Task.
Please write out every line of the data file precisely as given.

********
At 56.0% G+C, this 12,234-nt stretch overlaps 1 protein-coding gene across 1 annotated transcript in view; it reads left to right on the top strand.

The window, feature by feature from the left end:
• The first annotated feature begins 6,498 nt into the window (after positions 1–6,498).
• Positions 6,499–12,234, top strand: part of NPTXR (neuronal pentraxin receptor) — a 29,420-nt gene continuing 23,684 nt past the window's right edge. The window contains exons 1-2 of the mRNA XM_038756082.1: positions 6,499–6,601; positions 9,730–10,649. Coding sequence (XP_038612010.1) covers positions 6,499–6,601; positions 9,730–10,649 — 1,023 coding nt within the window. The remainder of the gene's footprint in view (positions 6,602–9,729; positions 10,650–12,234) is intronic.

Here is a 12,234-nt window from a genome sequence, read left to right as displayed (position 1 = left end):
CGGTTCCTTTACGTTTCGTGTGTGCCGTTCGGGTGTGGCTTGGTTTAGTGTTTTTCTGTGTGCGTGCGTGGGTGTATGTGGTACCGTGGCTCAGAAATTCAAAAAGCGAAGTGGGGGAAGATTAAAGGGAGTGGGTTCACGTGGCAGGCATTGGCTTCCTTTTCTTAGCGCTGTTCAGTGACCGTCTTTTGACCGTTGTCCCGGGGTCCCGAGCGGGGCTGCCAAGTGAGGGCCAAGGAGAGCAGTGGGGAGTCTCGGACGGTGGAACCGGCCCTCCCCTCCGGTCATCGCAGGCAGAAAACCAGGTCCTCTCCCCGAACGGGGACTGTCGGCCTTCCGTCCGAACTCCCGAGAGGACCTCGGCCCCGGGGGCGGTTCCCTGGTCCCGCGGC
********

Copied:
At 56.0% G+C, this 12,234-nt stretch overlaps 1 protein-coding gene across 1 annotated transcript in view; it reads left to right on the top strand.

The window, feature by feature from the left end:
• The first annotated feature begins 6,498 nt into the window (after positions 1–6,498).
• Positions 6,499–12,234, top strand: part of NPTXR (neuronal pentraxin receptor) — a 29,420-nt gene continuing 23,684 nt past the window's right edge. The window contains exons 1-2 of the mRNA XM_038756082.1: positions 6,499–6,601; positions 9,730–10,649. Coding sequence (XP_038612010.1) covers positions 6,499–6,601; positions 9,730–10,649 — 1,023 coding nt within the window. The remainder of the gene's footprint in view (positions 6,602–9,729; positions 10,650–12,234) is intronic.

Here is a 12,234-nt window from a genome sequence, read left to right as displayed (position 1 = left end):
CGGTTCCTTTACGTTTCGTGTGTGCCGTTCGGGTGTGGCTTGGTTTAGTGTTTTTCTGTGTGCGTGCGTGGGTGTATGTGGTACCGTGGCTCAGAAATTCAAAAAGCGAAGTGGGGGAAGATTAAAGGGAGTGGGTTCACGTGGCAGGCATTGGCTTCCTTTTCTTAGCGCTGTTCAGTGACCGTCTTTTGACCGTTGTCCCGGGGTCCCGAGCGGGGCTGCCAAGTGAGGGCCAAGGAGAGCAGTGGGGAGTCTCGGACGGTGGAACCGGCCCTCCCCTCCGGTCATCGCAGGCAGAAAACCAGGTCCTCTCCCCGAACGGGGACTGTCGGCCTTCCGTCCGAACTCCCGAGAGGACCTCGGCCCCGGGGGCGGTTCCCTGGTCCCGCGGC